Dozens connect, explore ideas at Green Acre author event

September 28, 2018
Dozens connect, explore ideas at Green Acre author event

Dozens of people, with the help of four Baha’i authors, encountered and reflected on fresh ideas about human nature and relationships at the “Conversations of the Heart” gathering at Green Acre Baha’i School in Eliot, Maine, this past April.

And some of the connections made there are still vital. “Some participants felt so inspired and empowered that they started to make plans with each other,” says Martha Martinez, program coordinator at Green Acre. “Real connections were made and from our follow-up these connections have stayed strong.”

This response has been so encouraging that at least one follow-up has been planned.

The next “Conversations of the Heart” session is open to the public Nov. 2–4 at Bosch Baha’i School in Santa Cruz, California, with dynamic authors, facilitated dialogue, and artistic presentations.

The gathering originated from a question the programming team at Green Acre asked itself: “How can we generate elevated and meaningful conversations around spiritual and social concepts that relate learning to everyday life and include the whole community?”

Janet Ruhe-Schoen refers to a story from the life of Tahirih in her presentation during the “Conversations of the Heart” program at Green Acre Bahá’í School. Photo by Nat Yogachandra

Consultation on that question led the school to collaborate with the U.S. Baha’i Publishing Trust on developing the program. They chose authors to invite for learning, exploration and reflection, and ultimately attracted 50 participants, including Baha’is and their friends from the local area as well as other states.

The entire program was designed “to set the individual, whether Baha’i or not, on a path to understand the nature of our relationships with one another as we all labor together to build a peaceful community,” says Nat Yogachandra, general manager of the Baha’i Publishing Trust.

Workshops included:

  • “Mind, Soul, and Relationships: Healing from the Inside Out” with psychologist Patricia McIlvride (who has been published as Patricia Romano McGraw). This discussion of the neurobiology of healing drew on cutting-edge brain science and Baha’i writings on the health of the soul.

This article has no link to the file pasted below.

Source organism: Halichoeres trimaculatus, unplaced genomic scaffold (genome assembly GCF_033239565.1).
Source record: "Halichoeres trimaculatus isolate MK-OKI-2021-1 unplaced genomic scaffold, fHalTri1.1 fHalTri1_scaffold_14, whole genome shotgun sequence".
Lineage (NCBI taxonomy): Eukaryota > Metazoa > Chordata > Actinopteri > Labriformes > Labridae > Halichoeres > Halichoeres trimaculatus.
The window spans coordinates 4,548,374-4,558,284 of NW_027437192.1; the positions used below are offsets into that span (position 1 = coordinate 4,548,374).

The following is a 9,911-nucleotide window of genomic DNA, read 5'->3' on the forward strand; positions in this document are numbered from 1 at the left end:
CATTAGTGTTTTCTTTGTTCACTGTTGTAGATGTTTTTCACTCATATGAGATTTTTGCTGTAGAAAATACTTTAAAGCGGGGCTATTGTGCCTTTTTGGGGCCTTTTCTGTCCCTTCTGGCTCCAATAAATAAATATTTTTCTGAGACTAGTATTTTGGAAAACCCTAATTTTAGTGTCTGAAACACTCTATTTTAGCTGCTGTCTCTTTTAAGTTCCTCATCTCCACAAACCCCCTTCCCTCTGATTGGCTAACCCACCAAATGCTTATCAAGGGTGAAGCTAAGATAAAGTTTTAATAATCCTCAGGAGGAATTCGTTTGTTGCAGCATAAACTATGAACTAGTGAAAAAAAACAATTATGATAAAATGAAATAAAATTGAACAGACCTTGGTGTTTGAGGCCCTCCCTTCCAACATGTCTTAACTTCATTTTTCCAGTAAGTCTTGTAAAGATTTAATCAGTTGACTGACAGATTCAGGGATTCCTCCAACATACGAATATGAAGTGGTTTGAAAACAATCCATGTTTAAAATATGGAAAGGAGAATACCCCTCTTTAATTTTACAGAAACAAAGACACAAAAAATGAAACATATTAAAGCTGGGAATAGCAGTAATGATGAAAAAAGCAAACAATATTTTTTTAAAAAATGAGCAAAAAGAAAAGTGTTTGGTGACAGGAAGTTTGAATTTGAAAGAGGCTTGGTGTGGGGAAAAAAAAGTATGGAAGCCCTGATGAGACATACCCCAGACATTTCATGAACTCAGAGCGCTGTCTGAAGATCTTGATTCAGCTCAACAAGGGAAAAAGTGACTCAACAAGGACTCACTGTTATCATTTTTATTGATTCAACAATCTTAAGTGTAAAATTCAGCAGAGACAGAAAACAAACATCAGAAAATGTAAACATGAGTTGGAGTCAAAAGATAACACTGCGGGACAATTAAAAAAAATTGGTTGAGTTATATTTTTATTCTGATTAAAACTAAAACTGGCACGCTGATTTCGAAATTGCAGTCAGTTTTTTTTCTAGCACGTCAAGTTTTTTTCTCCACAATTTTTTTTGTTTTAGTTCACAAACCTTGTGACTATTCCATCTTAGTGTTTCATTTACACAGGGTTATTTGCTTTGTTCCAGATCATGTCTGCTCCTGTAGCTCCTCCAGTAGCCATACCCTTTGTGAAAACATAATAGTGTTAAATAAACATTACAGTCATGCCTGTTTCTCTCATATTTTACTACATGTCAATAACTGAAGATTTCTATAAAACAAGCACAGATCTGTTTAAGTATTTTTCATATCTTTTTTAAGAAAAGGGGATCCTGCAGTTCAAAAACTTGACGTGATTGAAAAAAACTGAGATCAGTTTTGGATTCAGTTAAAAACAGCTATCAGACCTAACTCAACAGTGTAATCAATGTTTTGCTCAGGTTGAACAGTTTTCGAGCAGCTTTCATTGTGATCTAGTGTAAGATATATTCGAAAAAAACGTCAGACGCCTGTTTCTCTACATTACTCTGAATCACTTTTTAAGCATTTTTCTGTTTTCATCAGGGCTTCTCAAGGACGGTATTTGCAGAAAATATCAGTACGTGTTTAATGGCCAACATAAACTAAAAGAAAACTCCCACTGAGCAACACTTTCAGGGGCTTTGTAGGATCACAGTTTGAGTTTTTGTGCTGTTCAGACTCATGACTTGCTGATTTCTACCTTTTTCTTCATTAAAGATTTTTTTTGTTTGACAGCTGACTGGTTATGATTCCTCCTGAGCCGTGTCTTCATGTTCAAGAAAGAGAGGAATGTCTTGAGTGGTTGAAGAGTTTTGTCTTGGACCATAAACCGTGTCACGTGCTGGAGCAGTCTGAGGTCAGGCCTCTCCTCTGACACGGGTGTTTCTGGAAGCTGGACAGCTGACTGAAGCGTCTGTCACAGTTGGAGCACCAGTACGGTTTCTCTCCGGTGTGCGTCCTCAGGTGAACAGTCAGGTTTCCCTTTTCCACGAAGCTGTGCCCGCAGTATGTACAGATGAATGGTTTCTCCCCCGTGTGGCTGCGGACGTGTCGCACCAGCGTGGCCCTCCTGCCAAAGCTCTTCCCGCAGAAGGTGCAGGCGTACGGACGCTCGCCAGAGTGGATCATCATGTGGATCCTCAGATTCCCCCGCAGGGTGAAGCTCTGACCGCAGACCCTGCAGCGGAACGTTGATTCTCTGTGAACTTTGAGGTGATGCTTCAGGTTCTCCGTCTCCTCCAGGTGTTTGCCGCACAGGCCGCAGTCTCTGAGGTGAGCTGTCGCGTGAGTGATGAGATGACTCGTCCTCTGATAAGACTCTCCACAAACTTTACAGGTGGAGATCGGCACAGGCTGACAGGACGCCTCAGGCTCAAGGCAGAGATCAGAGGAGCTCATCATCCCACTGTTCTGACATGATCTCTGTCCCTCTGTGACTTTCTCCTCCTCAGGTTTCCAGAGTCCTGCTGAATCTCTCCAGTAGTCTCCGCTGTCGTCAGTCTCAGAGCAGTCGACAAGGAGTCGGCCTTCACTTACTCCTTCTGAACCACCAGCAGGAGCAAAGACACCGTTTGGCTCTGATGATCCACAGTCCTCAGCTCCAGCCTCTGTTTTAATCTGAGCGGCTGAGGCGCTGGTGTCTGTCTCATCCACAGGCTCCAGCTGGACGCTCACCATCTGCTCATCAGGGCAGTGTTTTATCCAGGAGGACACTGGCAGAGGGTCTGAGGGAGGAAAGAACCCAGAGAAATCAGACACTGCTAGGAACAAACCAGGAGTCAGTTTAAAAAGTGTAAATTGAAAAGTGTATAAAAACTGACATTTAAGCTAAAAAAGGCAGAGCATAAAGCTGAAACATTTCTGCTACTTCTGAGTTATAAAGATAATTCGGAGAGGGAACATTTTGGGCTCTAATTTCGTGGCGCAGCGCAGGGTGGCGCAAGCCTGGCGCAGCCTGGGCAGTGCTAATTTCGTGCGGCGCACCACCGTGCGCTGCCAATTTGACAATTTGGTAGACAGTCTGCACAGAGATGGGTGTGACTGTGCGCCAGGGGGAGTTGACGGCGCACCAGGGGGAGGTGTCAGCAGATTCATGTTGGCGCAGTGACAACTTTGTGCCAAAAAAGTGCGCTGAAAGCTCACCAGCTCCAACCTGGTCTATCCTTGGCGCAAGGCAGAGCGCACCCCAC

• “Beyond Barriers: Overcoming Racial and Gender Stigmas to Conquer Fear and Function as a World Citizen” with Janet Ruhe-Schoen. This conversation focused on the living legacies of Louis G. Gregory, 20th-century African American lawyer and pioneer of racial integration, and Tahirih, 19th-century Iranian champion of women’s freedom.
  • “The Power of Stories: Connecting to Virtues and Building Community” with Amy Renshaw, senior editor of Brilliant Star children’s magazine. Stories from her book Voyage of Love: ‘Abdu’l-Baha in North America and other sources inspired explorations of how stories touch people’s hearts and help them connect with others.
  • “Abraham: His Life and Legacy” with Frances Worthington. The author facilitated a discussion of how followers of different religions have more in common than they may realize, with stories and ideas from her book Abraham: One God, Three Wives, Five Religions.
Amy Renshaw (right), Brilliant Star senior editor and author, facilitates a group exploration of the power of stories to form connections, during the “Conversations of the Heart” program at Green Acre Bahá’í School. Photo by Nat Yogachandra

Even during the generous breaks between these sessions, Martinez recalls, “No one was sitting alone — everyone was talking with someone.” Guests who had never been to a Baha’i event before “indicated that having the time and space to talk to the authors was a highlight … a rare gift to actually have so much access to the presenters.”

Since then, she adds, two nearby residents have become committed to attending weekly programs at Green Acre that invite people from the area to explore locally important issues together.

Two other attendees, feeling they had made lasting friendships with Baha’is during the weekend, returned to their homes in Florida and Illinois and began attending Baha’i devotional gatherings — even hosting in one case.

“I sensed a spirit of optimism and hope,” Yogachandra says, adding that “The environment … created spaces where justice, fairness and inclusiveness were exhibited.”  

See more information about Baha’i centers of learning and their programs.

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